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I am aware that SQL Server instances need write access not for my user account (which is in fact irrelevant to that service's context) but for the user account or security principal under which the SQL Server Service is running. (In my case NT Service\MSSQLSERVER)

Having done that, and having verified that when I create a new database in this folder, I can write to this folder, and that the database files created by this server instance are created with the user MSSQLSERVER, nevertheless, I still lack the ability to write to any folder on drive E, from the context of MS SQL, unless I also add "write" permissions for "Everyone", adding write access to the "MSSQLSERVER" is not enough.

There must be some other level of NTFS security involved here. It almost reminds me of a domain trust issue. This is on MS SQL Server 2012, running on Windows 8 Pro.

What do you do next, if adding the MSSQL account name found in the "Log On" tab of the service, does not work? It's frustrating, but I'm stuck with giving "Everyone" write access to this folder on drive E before any folder is writeable by SQL Server. Drive E in my case is a regular local hard drive, not a network folder. (I'm not dumb enough to try to run SQL on a network mounted drive.)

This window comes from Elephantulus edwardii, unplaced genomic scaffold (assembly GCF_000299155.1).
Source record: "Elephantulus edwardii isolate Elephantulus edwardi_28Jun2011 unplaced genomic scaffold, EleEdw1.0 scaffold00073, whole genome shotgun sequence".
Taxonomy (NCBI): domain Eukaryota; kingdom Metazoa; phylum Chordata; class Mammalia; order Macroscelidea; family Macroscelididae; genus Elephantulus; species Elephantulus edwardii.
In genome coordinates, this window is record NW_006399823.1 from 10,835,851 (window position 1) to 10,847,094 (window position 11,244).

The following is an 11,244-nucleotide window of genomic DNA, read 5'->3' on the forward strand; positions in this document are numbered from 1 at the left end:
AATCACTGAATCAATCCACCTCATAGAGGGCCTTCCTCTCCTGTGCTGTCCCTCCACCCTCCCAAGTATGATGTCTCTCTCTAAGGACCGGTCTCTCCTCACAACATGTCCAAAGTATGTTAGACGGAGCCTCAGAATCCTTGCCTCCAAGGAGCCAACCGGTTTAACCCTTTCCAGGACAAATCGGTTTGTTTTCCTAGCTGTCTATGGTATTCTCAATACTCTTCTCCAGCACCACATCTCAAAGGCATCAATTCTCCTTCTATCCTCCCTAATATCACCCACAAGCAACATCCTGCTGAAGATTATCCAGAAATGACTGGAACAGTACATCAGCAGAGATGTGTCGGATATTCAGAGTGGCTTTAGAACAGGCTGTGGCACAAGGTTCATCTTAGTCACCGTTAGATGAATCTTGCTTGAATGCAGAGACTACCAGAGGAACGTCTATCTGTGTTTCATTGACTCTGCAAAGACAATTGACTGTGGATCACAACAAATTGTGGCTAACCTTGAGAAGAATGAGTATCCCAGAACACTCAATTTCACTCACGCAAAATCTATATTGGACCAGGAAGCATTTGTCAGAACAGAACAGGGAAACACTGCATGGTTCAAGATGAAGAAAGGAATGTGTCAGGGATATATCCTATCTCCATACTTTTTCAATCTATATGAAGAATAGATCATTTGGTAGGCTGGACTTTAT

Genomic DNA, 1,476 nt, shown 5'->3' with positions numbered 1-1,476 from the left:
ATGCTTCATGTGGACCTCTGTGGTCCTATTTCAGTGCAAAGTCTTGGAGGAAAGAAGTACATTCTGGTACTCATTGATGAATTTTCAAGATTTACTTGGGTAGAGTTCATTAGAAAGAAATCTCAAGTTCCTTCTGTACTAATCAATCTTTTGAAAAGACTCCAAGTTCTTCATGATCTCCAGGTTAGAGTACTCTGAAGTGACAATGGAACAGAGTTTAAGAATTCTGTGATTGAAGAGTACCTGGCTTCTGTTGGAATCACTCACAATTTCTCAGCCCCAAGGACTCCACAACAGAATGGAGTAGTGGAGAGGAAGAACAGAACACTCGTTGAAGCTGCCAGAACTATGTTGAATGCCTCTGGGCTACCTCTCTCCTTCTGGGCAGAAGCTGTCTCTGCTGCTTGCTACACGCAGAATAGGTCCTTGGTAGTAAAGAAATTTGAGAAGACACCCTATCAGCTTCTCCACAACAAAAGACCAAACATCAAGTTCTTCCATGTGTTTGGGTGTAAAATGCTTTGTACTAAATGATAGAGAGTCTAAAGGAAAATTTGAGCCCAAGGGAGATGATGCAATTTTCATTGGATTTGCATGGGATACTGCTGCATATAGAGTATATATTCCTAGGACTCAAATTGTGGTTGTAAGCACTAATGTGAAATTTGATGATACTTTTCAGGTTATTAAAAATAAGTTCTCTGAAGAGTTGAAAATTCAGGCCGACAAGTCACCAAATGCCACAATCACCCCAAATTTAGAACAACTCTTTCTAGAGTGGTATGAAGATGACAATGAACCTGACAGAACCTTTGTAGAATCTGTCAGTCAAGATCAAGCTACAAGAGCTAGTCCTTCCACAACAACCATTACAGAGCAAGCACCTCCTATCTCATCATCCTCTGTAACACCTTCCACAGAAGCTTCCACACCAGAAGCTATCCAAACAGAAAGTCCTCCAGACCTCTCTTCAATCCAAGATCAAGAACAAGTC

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I have a feeling it has something to do with OWNER RIGHTS – Warren P Jan 30 '13 at 20:55
Avoid granting permissions directly to the service account, or service SID. Instead, grant permissions to the container group (which I'm assuming is a local group in this scenario). What is the folder structure on the E drive? Do you need to set/reset permissions lower down in the hierarchy? – Jon Seigel Jan 30 '13 at 23:51

The actual problem is that the SYSTEM or other container group had not had the NTFS permissions set for the SQL db folder on the SQL data drive, in my case, 'E:\SQLDATA`

The root E:\ drive was not accessible, so a specific NTFS permission had to be created for the SQLDATA.

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